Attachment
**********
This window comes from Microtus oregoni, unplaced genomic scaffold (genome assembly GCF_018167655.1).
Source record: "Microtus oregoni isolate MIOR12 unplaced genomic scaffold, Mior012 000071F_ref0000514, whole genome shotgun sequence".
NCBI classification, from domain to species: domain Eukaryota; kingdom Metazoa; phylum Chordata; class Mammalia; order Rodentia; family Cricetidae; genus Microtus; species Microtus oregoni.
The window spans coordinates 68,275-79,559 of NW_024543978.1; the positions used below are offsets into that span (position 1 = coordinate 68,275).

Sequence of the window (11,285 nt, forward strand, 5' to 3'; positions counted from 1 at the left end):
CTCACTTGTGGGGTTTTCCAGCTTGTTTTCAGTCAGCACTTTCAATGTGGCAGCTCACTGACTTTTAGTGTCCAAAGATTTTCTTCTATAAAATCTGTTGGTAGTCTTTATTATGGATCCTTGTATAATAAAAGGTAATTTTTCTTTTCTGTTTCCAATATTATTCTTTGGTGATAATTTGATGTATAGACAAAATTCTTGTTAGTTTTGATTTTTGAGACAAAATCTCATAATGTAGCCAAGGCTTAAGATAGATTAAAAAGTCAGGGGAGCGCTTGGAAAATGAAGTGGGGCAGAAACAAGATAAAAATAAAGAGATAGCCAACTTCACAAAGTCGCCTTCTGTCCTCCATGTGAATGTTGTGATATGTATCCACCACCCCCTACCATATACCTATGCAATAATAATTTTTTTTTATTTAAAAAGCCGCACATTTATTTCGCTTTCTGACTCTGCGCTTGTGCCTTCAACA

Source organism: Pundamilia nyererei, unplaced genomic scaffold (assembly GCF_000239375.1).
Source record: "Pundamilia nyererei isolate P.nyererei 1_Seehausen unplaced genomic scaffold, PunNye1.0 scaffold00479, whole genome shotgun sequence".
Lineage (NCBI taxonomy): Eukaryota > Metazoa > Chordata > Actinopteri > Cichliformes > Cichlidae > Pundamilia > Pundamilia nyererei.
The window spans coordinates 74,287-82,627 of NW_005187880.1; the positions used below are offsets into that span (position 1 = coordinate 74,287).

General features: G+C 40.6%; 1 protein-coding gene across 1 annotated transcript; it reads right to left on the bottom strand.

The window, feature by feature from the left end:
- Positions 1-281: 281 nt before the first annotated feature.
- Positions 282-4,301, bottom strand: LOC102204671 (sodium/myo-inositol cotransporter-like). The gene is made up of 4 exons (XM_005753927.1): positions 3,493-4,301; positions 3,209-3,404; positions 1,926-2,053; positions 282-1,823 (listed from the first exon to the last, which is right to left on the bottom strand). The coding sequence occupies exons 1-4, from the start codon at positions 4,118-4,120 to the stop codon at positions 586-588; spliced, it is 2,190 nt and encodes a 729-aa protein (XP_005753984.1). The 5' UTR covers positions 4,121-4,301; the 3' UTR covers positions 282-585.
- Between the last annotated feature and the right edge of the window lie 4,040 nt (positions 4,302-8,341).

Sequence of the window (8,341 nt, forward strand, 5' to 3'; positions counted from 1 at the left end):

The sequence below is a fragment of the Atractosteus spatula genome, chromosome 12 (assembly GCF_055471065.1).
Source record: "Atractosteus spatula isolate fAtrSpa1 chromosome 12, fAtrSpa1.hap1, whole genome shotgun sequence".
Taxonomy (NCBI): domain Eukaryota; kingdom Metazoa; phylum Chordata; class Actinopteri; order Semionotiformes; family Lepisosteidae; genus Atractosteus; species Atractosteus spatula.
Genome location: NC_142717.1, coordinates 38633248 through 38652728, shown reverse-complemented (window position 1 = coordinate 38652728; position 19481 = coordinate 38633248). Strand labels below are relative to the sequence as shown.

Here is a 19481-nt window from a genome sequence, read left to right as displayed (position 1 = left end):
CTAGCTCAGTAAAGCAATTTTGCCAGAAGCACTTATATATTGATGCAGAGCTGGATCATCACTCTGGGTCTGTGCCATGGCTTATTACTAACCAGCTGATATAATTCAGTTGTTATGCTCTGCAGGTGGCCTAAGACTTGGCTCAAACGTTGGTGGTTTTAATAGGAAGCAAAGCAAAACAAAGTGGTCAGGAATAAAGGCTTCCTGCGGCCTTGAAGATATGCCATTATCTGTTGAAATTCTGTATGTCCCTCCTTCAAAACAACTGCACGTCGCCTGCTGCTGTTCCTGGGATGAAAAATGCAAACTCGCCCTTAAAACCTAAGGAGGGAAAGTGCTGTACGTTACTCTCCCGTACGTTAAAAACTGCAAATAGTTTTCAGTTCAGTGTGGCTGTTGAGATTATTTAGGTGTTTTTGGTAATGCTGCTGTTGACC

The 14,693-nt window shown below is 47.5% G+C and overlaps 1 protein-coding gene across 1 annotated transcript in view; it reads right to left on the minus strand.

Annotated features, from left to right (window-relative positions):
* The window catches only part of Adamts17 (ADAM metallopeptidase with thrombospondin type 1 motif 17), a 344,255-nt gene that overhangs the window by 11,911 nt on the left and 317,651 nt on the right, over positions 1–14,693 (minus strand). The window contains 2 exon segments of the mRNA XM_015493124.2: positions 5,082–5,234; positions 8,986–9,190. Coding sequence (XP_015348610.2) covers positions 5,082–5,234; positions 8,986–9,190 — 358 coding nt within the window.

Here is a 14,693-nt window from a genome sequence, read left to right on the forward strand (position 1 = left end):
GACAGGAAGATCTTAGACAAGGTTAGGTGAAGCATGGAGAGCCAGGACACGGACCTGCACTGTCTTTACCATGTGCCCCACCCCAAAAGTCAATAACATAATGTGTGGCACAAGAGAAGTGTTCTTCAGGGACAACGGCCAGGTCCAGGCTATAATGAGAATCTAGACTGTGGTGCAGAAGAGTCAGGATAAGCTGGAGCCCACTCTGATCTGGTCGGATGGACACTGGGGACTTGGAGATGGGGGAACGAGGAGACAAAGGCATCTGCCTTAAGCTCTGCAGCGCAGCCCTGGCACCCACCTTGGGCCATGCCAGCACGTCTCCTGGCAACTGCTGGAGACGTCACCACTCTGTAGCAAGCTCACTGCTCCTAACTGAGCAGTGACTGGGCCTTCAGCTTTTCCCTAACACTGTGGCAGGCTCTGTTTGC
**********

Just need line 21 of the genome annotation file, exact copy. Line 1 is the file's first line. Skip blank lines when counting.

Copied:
Here is a 19481-nt window from a genome sequence, read left to right as displayed (position 1 = left end):